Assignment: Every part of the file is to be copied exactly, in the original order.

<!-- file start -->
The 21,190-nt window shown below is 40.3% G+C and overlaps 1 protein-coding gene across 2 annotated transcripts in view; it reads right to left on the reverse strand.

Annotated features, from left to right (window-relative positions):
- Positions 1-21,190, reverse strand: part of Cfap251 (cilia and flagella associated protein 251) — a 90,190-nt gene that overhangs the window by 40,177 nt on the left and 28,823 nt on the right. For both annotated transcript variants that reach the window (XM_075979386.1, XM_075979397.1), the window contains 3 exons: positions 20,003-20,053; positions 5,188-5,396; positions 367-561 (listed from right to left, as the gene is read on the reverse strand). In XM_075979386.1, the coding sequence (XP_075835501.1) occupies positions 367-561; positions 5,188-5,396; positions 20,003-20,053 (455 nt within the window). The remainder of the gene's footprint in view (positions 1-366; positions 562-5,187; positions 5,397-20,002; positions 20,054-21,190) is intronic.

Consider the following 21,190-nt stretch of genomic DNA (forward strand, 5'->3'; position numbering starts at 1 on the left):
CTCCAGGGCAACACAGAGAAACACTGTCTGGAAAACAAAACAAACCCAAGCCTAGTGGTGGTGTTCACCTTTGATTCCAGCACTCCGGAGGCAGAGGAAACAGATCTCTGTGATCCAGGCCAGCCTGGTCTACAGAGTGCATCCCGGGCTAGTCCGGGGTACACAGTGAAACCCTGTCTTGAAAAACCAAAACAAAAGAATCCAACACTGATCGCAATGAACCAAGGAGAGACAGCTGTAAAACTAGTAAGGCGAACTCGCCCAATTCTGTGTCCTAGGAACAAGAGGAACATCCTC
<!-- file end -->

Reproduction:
The 21,190-nt window shown below is 40.3% G+C and overlaps 1 protein-coding gene across 2 annotated transcripts in view; it reads right to left on the reverse strand.

Annotated features, from left to right (window-relative positions):
- Positions 1-21,190, reverse strand: part of Cfap251 (cilia and flagella associated protein 251) — a 90,190-nt gene that overhangs the window by 40,177 nt on the left and 28,823 nt on the right. For both annotated transcript variants that reach the window (XM_075979386.1, XM_075979397.1), the window contains 3 exons: positions 20,003-20,053; positions 5,188-5,396; positions 367-561 (listed from right to left, as the gene is read on the reverse strand). In XM_075979386.1, the coding sequence (XP_075835501.1) occupies positions 367-561; positions 5,188-5,396; positions 20,003-20,053 (455 nt within the window). The remainder of the gene's footprint in view (positions 1-366; positions 562-5,187; positions 5,397-20,002; positions 20,054-21,190) is intronic.

Consider the following 21,190-nt stretch of genomic DNA (forward strand, 5'->3'; position numbering starts at 1 on the left):
CTCCAGGGCAACACAGAGAAACACTGTCTGGAAAACAAAACAAACCCAAGCCTAGTGGTGGTGTTCACCTTTGATTCCAGCACTCCGGAGGCAGAGGAAACAGATCTCTGTGATCCAGGCCAGCCTGGTCTACAGAGTGCATCCCGGGCTAGTCCGGGGTACACAGTGAAACCCTGTCTTGAAAAACCAAAACAAAAGAATCCAACACTGATCGCAATGAACCAAGGAGAGACAGCTGTAAAACTAGTAAGGCGAACTCGCCCAATTCTGTGTCCTAGGAACAAGAGGAACATCCTC